The GW Nursing Journalism Award recognizes excellence in health care and health policy reporting for journalists using nurses as key sources.
This award was created by the GW School of Nursing’s Center for Health Policy and Media Engagement in response to the fact that nurses are underrepresented as expert sources in the media. The Woodhull Study on Nursing and the Media: Health Care’s Invisible Partner, published in 1998, found that nurses were identified as sources in only 4% of quotes or other sourcing in health news stories and were never cited in health news stories on policy. Twenty years later, the Woodhull Study Revisited: Nurses’ Representation in Health News Media 20 Years Later found that representation of nurses in the media has not improved. Even though nurses were ranked the most-trusted profession in the United States for the twentieth year by Gallup’s 2019 poll assessing ethics and honesty, journalists are not familiar with nurses’ responsibilities and how nurses might be able to contribute to their stories.
This award is intended to encourage and recognize the journalists who are helping to move the needle when it comes to nurses’ representation in health news and media.
An independent panel of GW School of Nursing faculty members, journalists, and other members of the media judged the nominated publications. The pieces were judged on their quality use of nursing sources, the insights generated by the reporting, the impact on health care policy, and the overall quality of reporting.
The following individuals served as the judges for the inaugural award cycle.
Theresa Brown works as a clinical nurse. She is a New York Times bestselling author for her book, The Shift: One Nurse, Twelve Hours, Four Patients' Lives. She is also a contributor to the New York Times, CNN.com, NPR, and other media outlets.
Michelle Faust Raghavan is a journalist who produces stories in print, radio, and television. She currently works as a reporter and producer specializing in health care policy at 89.3 KPCC Southern California Public Radio.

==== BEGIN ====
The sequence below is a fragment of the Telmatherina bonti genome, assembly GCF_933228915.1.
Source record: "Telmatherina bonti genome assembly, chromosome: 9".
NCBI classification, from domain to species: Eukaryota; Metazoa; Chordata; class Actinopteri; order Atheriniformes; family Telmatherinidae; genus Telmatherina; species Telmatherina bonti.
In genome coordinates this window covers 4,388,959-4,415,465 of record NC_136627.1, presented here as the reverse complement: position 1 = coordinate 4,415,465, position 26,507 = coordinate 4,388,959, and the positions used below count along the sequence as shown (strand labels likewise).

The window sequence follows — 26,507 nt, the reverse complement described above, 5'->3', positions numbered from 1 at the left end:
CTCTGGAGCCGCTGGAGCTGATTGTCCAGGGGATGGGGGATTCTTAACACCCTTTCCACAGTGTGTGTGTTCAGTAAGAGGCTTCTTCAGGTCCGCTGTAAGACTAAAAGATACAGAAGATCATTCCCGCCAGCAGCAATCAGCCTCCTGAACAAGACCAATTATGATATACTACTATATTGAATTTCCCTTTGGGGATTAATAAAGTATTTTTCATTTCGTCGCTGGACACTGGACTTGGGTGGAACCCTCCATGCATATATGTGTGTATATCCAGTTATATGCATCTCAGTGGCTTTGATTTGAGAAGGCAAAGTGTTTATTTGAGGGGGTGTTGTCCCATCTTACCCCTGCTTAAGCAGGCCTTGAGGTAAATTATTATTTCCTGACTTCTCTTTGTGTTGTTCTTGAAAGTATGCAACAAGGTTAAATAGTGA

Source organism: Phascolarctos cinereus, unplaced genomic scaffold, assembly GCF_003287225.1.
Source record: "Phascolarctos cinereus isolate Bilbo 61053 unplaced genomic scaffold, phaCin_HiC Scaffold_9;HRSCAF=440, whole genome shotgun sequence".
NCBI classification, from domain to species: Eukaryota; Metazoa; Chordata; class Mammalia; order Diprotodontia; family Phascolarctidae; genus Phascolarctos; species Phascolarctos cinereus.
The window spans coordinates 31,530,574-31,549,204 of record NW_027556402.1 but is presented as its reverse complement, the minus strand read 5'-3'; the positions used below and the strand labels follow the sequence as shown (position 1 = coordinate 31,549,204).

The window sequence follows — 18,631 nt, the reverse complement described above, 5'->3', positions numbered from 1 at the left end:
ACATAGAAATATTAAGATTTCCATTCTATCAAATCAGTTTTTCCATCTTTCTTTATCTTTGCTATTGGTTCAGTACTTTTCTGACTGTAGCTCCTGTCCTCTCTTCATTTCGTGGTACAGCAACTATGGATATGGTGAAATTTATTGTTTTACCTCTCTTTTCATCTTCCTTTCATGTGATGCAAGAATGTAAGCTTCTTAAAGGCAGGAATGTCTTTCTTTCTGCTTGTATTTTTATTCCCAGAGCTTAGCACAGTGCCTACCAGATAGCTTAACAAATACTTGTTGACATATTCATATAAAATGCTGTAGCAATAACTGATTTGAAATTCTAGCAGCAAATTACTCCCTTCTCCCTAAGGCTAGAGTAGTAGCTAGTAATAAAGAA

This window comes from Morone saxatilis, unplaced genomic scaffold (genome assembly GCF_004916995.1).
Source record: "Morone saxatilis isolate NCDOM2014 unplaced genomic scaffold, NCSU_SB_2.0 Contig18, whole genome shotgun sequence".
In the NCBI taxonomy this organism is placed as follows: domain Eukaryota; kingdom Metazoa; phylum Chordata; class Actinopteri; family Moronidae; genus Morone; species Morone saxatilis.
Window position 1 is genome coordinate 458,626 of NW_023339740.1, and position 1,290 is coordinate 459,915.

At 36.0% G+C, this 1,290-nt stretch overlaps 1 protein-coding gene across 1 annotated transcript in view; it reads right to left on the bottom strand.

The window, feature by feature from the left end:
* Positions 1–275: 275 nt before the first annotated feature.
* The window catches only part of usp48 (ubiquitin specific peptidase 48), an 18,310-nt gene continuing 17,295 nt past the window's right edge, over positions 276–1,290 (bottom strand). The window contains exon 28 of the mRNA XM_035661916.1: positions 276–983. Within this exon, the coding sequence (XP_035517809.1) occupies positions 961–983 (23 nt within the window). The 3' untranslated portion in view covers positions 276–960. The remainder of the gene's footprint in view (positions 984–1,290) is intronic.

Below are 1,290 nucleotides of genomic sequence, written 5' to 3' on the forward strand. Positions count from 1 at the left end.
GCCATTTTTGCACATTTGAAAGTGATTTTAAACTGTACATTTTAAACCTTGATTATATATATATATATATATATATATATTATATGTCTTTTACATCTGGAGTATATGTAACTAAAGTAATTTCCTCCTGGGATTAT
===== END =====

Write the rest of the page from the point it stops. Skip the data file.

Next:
Jessica Johnson Papaspyridis is CEO of Newswise, the world’s first technology-driven news distribution service. Newswise supplies critical breaking news in an easily digestible format to journalists, institutions of higher learning, research organizations, and individual consumers around the world.
David Keepnews is a professor of nursing and health policy faculty at GW Nursing and Director of Fellowships for the Center for Health Policy and Media Engagement. He previously served as editor-in-chief of Policy, Politics and Nursing Practice.
Richard Ricciardi is a professor and health policy faculty at GW Nursing and Director of Strategic Partnerships for the Center for Health Policy and Media Engagement. He is a clinical nurse and president-elect for Sigma Theta Tau International.
Sherrie Flynt Wallington is a professor at GW Nursing and a researcher with a focus on health communication, social determinants of health, and community-based participatory research strategies. She has authored several peer-reviewed publications and serves as a scientific grant reviewer.
Y. Tony Yang is a professor and health services and policy researcher at GW Nursing and the Milken Institute School of Public Health. He is also the Executive Director of the Center for Health Policy and Media Engagement. His authored work has appeared in leading medical, health policy and services, public health, and health law journals.
“Amid a Measles Outbreak, an Ultra-Orthodox Nurse Fights Vaccination Fears in Her Community”
Stay tuned for our next award cycle and be sure to nominate quality pieces of health care and health policy journalism that utilize the unique expertise and voice of nurses.